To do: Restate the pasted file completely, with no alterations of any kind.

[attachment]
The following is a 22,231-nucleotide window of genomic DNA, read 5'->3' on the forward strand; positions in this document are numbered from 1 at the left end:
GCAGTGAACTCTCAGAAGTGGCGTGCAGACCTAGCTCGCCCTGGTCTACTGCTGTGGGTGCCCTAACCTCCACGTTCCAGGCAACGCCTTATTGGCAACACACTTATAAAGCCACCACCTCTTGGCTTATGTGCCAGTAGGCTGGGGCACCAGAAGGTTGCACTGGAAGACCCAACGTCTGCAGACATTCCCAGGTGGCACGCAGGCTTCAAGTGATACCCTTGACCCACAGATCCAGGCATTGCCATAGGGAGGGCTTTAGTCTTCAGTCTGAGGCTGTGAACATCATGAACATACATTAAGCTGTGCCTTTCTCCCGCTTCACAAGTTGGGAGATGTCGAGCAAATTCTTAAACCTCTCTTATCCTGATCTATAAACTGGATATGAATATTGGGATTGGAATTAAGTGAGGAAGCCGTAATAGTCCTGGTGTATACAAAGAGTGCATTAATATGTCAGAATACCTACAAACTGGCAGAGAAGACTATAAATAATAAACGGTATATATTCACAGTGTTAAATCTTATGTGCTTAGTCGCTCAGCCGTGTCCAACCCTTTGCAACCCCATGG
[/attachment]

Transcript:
The following is a 22,231-nucleotide window of genomic DNA, read 5'->3' on the forward strand; positions in this document are numbered from 1 at the left end:
GCAGTGAACTCTCAGAAGTGGCGTGCAGACCTAGCTCGCCCTGGTCTACTGCTGTGGGTGCCCTAACCTCCACGTTCCAGGCAACGCCTTATTGGCAACACACTTATAAAGCCACCACCTCTTGGCTTATGTGCCAGTAGGCTGGGGCACCAGAAGGTTGCACTGGAAGACCCAACGTCTGCAGACATTCCCAGGTGGCACGCAGGCTTCAAGTGATACCCTTGACCCACAGATCCAGGCATTGCCATAGGGAGGGCTTTAGTCTTCAGTCTGAGGCTGTGAACATCATGAACATACATTAAGCTGTGCCTTTCTCCCGCTTCACAAGTTGGGAGATGTCGAGCAAATTCTTAAACCTCTCTTATCCTGATCTATAAACTGGATATGAATATTGGGATTGGAATTAAGTGAGGAAGCCGTAATAGTCCTGGTGTATACAAAGAGTGCATTAATATGTCAGAATACCTACAAACTGGCAGAGAAGACTATAAATAATAAACGGTATATATTCACAGTGTTAAATCTTATGTGCTTAGTCGCTCAGCCGTGTCCAACCCTTTGCAACCCCATGG